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Challenges of Managing Multiple Warehouse Locations

Warehouse management is challenging enough: optimising stock levels, managing the physical space and tracking orders and deliveries. However, when growing companies add additional warehouses, those challenges are multiplied.

Why add additional warehouses?

A 2013 distributive trades study found that 26% of management views warehouses and distribution centres as assets that can drive growth for the business. Given this, it’s not surprising that more than a third plan to increase the number of warehouses and distribution centres they operate.

Adding extra warehouses offers a variety of benefits:

  • Reduced shipping costs: A company with customers spread over a wide area, or that has gained customers in new geographic markets, can reduce shipping costs by adding new warehouses closer to customer locations.
  • Reaching a wider customer base: Adding a new warehouse can be a response to growth, as above, or it can be a strategy to stimulate growth. A company with a strong presence in one region or country can develop by duplicating its offer in new markets, including investing in warehouses to service those new customers.
  • Added storage capacity: Another strategy for growth is to sell more to existing customers, either by stimulating demand through offers, and or adding new product lines, both of which approaches mean that extra warehouse space may be needed.
  • Specific warehouses for specific purposes: Using multiple warehouses can simplify warehouse management. For example, some firms use a discrete warehouse to fulfil e-commerce requirements, keeping this separate from their traditional business.
  • Redundancy for disaster recovery: If one warehouse is taken out of service, for example through fire, flood or transport problems, business can continue.

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Challenges of managing multiple warehouse locations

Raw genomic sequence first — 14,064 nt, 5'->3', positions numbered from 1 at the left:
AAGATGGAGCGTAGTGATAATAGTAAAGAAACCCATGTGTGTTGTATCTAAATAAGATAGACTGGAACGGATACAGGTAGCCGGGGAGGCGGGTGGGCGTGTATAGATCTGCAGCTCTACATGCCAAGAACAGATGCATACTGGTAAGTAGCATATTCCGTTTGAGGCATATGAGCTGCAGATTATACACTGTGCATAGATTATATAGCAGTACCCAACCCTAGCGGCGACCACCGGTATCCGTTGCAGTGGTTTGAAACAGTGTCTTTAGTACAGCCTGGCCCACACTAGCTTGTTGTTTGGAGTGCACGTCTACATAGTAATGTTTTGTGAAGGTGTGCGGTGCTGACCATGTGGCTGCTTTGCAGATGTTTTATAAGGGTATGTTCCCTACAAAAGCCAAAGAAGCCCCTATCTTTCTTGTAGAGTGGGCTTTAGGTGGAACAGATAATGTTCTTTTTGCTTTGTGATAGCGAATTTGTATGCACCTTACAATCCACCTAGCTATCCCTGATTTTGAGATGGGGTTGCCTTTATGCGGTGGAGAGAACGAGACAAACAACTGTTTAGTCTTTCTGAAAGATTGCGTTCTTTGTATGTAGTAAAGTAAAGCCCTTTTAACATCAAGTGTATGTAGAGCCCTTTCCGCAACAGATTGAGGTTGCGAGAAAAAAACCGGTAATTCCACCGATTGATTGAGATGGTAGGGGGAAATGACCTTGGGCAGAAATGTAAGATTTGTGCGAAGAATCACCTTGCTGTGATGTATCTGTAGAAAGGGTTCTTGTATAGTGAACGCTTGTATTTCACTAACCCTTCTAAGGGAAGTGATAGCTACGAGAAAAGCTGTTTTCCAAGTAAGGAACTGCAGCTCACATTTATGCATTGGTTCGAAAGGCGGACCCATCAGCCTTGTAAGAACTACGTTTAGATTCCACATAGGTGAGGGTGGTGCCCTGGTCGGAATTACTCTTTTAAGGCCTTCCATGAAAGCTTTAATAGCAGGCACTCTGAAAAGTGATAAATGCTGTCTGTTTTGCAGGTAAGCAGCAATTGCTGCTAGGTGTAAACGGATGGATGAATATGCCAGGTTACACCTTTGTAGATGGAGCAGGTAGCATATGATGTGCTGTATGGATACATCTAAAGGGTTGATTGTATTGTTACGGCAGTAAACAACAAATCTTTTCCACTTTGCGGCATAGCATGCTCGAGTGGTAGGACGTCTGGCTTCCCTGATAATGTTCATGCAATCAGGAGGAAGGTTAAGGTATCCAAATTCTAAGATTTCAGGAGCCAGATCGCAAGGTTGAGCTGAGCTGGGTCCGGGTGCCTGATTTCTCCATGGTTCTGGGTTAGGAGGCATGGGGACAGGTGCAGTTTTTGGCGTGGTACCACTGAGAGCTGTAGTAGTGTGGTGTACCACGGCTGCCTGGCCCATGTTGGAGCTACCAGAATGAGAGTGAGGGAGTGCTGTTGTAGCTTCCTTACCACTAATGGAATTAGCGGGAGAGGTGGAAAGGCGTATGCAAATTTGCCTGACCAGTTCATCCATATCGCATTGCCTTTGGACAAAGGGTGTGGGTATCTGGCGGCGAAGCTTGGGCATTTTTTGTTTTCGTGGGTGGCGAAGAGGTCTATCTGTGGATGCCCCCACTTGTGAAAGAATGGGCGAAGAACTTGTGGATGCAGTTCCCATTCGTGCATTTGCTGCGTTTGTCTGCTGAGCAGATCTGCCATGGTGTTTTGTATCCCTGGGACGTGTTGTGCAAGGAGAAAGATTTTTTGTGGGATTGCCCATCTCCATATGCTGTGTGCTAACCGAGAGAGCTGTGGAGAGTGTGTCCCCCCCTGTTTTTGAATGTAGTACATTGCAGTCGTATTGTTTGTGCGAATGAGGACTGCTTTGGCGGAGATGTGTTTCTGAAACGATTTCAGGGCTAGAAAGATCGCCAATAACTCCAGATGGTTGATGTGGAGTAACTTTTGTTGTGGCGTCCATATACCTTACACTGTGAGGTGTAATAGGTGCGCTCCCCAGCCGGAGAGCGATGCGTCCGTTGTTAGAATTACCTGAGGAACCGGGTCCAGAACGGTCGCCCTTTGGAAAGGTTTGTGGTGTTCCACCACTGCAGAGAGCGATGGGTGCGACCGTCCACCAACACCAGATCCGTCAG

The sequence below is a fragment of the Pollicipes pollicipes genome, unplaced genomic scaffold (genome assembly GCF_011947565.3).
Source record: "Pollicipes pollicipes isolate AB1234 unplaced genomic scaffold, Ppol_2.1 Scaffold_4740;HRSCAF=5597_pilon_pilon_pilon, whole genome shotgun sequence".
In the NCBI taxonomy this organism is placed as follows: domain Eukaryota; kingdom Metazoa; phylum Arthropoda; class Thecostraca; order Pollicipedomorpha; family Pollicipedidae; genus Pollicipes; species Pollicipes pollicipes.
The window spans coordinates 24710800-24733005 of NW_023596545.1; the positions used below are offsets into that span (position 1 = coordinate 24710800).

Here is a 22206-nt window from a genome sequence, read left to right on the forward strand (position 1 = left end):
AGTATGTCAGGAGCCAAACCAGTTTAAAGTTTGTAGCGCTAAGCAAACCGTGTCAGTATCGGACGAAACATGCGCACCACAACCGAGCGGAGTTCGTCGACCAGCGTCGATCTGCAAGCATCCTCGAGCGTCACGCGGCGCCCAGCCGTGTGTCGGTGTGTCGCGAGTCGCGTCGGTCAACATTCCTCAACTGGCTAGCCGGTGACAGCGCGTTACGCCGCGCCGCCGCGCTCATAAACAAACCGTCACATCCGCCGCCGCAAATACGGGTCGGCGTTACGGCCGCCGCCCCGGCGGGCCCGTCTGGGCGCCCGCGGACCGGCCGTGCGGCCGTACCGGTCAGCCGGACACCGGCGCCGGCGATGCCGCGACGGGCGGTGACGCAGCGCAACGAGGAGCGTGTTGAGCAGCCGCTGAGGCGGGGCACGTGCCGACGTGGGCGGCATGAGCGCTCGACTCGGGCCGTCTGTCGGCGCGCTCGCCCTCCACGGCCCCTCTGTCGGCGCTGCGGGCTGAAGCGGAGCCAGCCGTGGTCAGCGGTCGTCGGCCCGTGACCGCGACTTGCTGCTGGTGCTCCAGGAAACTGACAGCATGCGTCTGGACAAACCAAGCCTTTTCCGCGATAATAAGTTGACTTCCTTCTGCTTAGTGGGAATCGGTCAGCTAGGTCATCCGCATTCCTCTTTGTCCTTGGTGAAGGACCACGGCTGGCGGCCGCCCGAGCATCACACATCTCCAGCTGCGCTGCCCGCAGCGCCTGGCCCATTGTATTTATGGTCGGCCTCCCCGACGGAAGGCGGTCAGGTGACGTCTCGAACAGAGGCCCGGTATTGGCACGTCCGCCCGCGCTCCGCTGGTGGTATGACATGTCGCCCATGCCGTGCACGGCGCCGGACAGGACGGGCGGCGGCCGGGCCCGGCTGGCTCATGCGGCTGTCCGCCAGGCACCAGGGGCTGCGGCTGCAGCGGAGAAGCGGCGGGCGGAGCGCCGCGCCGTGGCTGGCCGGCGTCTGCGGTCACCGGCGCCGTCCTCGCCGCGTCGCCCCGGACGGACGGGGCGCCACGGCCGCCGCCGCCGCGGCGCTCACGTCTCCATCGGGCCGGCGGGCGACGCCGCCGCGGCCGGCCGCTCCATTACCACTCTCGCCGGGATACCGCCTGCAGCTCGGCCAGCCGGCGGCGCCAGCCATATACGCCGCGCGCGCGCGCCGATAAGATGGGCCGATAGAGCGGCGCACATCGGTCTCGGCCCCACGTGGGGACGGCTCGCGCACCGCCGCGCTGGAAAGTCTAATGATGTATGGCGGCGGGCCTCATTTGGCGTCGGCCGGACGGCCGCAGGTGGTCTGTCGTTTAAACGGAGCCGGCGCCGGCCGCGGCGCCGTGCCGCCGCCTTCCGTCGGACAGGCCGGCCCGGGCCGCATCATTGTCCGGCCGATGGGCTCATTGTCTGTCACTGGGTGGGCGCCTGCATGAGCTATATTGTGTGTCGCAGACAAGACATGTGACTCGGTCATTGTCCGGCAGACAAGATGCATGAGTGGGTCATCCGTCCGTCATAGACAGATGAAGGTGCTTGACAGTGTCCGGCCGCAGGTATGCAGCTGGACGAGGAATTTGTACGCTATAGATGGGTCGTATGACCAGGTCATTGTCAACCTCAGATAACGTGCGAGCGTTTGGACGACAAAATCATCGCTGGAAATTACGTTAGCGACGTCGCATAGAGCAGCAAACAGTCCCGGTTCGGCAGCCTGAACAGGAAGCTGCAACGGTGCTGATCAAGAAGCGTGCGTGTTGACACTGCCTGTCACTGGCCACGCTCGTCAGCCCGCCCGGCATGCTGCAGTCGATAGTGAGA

Realising these benefits means overcoming a set of new warehouse management challenges, such as:

  • Inventory management: Having multiple warehouses adds a layer of complexity to inventory management. You need a system that will enable you to distinguish between identical items stored in different locations, and choose the most appropriate location to receive supplies, and fulfil orders according to stock levels.
  • Inventory analysis: Understanding the ebbs and flows of supply and demand and how they vary by location are critical to maintaining optimum stock levels in each warehouse. Regional variations can occur due to local preferences or to the mix of customers in a particular location. For global organisations, seasonal difference can play a part.
  • Standardising procedures: Particularly difficult if warehouses have been added in a piecemeal fashion, or inherited from other organisations. Having a central view of all stock, and giving a consistent service to customers will depend on being able to rationalise different systems and approaches.
  • Managing shipping of goods between warehouses: When stock is low in one location, should you ship between warehouses, which may be more cost effective, or buy in new supply, which may be quicker if it is needed to fulfil a customer order? These dilemmas are commonplace when managing multiple warehouse locations, and can only be resolved effectively if you have full visibility of your stock across all locations.
  • Linking with e-commerce: Customers checking your online catalogue don’t care which warehouse the goods are stored in – they just want to know if they are available and to when they will arrive. You need a system that enables you to keep your online store up-to-date, manage stock across all your channels and meet delivery SLAs, no matter which location picks and packs the items.

We think the best way of keeping on top of the challenges of managing multiple warehouse locations is to invest in an automated solution.

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Categories: Distribution

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